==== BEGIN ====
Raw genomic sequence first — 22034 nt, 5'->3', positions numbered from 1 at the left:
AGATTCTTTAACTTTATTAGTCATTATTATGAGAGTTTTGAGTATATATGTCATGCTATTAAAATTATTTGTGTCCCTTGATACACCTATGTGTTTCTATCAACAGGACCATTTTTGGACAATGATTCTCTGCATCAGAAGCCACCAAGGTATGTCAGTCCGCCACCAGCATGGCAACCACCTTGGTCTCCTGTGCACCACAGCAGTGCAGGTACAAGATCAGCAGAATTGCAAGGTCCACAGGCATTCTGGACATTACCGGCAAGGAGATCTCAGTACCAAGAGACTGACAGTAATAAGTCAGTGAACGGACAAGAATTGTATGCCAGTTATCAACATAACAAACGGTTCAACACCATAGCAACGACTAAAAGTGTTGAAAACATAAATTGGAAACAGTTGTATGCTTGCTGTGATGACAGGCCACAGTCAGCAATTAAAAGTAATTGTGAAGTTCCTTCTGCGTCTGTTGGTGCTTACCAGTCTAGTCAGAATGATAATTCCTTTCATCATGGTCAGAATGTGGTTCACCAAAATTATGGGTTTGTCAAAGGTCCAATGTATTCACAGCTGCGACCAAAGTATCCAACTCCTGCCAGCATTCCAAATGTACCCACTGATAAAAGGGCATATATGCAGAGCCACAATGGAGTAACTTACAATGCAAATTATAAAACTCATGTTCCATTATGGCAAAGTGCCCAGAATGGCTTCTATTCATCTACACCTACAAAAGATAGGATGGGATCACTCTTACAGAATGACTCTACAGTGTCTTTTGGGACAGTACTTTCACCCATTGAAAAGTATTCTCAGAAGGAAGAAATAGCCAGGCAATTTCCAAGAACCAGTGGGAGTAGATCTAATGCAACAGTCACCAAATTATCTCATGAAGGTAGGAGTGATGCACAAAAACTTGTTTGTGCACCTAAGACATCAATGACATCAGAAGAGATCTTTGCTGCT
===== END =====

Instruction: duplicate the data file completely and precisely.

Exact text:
Raw genomic sequence first — 22034 nt, 5'->3', positions numbered from 1 at the left:
AGATTCTTTAACTTTATTAGTCATTATTATGAGAGTTTTGAGTATATATGTCATGCTATTAAAATTATTTGTGTCCCTTGATACACCTATGTGTTTCTATCAACAGGACCATTTTTGGACAATGATTCTCTGCATCAGAAGCCACCAAGGTATGTCAGTCCGCCACCAGCATGGCAACCACCTTGGTCTCCTGTGCACCACAGCAGTGCAGGTACAAGATCAGCAGAATTGCAAGGTCCACAGGCATTCTGGACATTACCGGCAAGGAGATCTCAGTACCAAGAGACTGACAGTAATAAGTCAGTGAACGGACAAGAATTGTATGCCAGTTATCAACATAACAAACGGTTCAACACCATAGCAACGACTAAAAGTGTTGAAAACATAAATTGGAAACAGTTGTATGCTTGCTGTGATGACAGGCCACAGTCAGCAATTAAAAGTAATTGTGAAGTTCCTTCTGCGTCTGTTGGTGCTTACCAGTCTAGTCAGAATGATAATTCCTTTCATCATGGTCAGAATGTGGTTCACCAAAATTATGGGTTTGTCAAAGGTCCAATGTATTCACAGCTGCGACCAAAGTATCCAACTCCTGCCAGCATTCCAAATGTACCCACTGATAAAAGGGCATATATGCAGAGCCACAATGGAGTAACTTACAATGCAAATTATAAAACTCATGTTCCATTATGGCAAAGTGCCCAGAATGGCTTCTATTCATCTACACCTACAAAAGATAGGATGGGATCACTCTTACAGAATGACTCTACAGTGTCTTTTGGGACAGTACTTTCACCCATTGAAAAGTATTCTCAGAAGGAAGAAATAGCCAGGCAATTTCCAAGAACCAGTGGGAGTAGATCTAATGCAACAGTCACCAAATTATCTCATGAAGGTAGGAGTGATGCACAAAAACTTGTTTGTGCACCTAAGACATCAATGACATCAGAAGAGATCTTTGCTGCT